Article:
Solar farms are the perfect place for wildlife reserves, according to new advice from nature groups and solar researchers.
The guide was launched today at Kew Gardens by groups such as The National Trust, the Bumblebee Conservation Trust with the Solar Trade Association and the BRE National Solar Centre.
They said solar farms often take up less than 5% of the land they are on, leaving scope to develop protected habitats to support local wildlife and plant life.
Around 2.5GW of solar farms have already been built in the UK. In the Government’s recent solar strategy, ministers emphasised “sensitively sited” projects and pushed for solar on rooftops. Today’s advice seems to be the industry’s answer to criticism of “inappropriately large” projects.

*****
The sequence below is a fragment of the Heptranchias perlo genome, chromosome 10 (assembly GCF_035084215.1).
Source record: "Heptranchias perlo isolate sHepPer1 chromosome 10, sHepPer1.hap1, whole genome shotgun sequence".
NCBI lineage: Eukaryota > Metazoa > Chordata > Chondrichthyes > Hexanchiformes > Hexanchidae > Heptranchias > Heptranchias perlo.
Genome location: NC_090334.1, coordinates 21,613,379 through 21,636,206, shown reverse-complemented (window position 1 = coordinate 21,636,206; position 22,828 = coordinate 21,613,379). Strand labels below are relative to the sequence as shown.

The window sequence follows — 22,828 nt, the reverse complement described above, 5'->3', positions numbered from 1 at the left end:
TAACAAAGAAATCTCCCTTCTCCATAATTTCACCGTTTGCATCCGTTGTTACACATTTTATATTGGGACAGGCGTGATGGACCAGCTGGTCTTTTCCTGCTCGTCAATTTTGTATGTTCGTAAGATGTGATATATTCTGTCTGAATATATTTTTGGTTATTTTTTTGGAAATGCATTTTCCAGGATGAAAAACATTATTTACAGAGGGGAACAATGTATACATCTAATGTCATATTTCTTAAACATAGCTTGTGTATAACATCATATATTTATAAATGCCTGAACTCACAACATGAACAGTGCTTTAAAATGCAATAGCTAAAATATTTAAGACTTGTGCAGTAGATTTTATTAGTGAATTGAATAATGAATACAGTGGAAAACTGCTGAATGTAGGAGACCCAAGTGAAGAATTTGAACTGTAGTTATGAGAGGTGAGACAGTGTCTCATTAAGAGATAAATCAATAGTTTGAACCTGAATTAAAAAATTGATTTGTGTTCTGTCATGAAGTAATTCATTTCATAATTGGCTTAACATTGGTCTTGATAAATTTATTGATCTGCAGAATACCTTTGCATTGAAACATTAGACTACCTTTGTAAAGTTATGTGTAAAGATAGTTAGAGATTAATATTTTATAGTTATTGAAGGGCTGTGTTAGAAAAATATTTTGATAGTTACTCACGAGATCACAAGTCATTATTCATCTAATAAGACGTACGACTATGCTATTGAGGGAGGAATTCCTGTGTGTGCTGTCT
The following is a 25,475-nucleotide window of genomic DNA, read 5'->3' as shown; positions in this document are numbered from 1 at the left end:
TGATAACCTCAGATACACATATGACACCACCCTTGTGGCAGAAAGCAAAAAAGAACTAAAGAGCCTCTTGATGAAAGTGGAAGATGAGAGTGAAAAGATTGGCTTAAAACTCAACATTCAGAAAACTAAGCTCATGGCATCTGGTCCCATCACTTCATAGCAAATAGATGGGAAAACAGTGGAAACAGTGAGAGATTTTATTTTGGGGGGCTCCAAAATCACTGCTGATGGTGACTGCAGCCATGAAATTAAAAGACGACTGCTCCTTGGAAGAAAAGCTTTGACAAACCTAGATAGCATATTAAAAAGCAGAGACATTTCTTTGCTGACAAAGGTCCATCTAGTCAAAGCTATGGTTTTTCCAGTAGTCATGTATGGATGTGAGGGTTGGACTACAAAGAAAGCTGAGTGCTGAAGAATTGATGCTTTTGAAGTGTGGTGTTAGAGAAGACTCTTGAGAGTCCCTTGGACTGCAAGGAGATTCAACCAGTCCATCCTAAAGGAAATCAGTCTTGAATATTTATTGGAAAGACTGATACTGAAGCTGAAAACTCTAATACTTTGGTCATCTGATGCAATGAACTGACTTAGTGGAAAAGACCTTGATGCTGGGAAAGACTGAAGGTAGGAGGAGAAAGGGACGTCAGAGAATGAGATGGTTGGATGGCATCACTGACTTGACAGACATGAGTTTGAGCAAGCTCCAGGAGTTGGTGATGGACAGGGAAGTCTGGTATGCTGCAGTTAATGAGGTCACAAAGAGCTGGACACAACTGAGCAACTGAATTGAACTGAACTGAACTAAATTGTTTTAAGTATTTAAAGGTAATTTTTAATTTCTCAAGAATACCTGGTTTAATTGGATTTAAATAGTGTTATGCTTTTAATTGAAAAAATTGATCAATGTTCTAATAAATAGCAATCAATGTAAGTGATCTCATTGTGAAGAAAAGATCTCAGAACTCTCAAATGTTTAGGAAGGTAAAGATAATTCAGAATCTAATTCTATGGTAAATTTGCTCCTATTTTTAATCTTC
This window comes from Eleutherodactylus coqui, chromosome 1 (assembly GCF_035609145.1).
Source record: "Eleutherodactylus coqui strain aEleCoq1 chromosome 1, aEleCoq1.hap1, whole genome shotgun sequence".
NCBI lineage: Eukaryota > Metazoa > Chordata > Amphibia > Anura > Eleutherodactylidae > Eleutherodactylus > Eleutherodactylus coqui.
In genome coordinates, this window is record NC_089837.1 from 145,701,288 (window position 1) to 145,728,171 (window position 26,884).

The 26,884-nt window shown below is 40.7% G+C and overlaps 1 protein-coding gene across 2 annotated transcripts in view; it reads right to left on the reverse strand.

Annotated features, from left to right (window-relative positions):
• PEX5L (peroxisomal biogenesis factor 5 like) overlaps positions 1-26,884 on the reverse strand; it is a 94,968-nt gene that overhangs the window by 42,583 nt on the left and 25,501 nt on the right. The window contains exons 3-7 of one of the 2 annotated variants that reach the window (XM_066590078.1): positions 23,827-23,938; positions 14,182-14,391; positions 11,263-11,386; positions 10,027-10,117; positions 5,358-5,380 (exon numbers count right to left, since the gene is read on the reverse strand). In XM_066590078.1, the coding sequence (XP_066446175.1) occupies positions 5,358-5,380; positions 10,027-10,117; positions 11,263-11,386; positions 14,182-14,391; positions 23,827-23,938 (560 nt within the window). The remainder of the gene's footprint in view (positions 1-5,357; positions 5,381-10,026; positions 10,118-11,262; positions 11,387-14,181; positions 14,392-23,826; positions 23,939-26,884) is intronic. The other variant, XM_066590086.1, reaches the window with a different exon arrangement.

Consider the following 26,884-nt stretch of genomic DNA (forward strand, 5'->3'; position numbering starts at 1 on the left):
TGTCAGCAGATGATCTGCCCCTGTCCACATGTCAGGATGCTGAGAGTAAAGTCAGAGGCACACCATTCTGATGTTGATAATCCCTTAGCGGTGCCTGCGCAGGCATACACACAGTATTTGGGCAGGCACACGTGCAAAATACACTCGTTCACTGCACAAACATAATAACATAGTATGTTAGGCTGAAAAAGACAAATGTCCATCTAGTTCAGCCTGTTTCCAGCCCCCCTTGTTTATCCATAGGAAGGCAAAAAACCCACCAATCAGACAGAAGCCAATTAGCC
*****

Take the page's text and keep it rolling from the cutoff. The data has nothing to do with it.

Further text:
The guide’s author Dr Guy Parker found biodiversity can be “greatly enhanced” on solar farms compared to arable farm land, in particular bumblebees and butterflies.
He said: “As an ecologist I’ve become very interested in the potential to use solar farms to boost biodiversity. I conducted some preliminary research on four sites which demonstrated a significant increase in the monitored species as compared to surrounding farmland.”
Patrick Begg, Rural Enterprises Director of the National Trust added: “We are keen to work with and encourage the solar industry to do more to help protect the wildlife and landscapes that we love forever.”
Earlier this year ELN visited London’s Wetlands Centre to find out what impact fracking could have on nature reserves.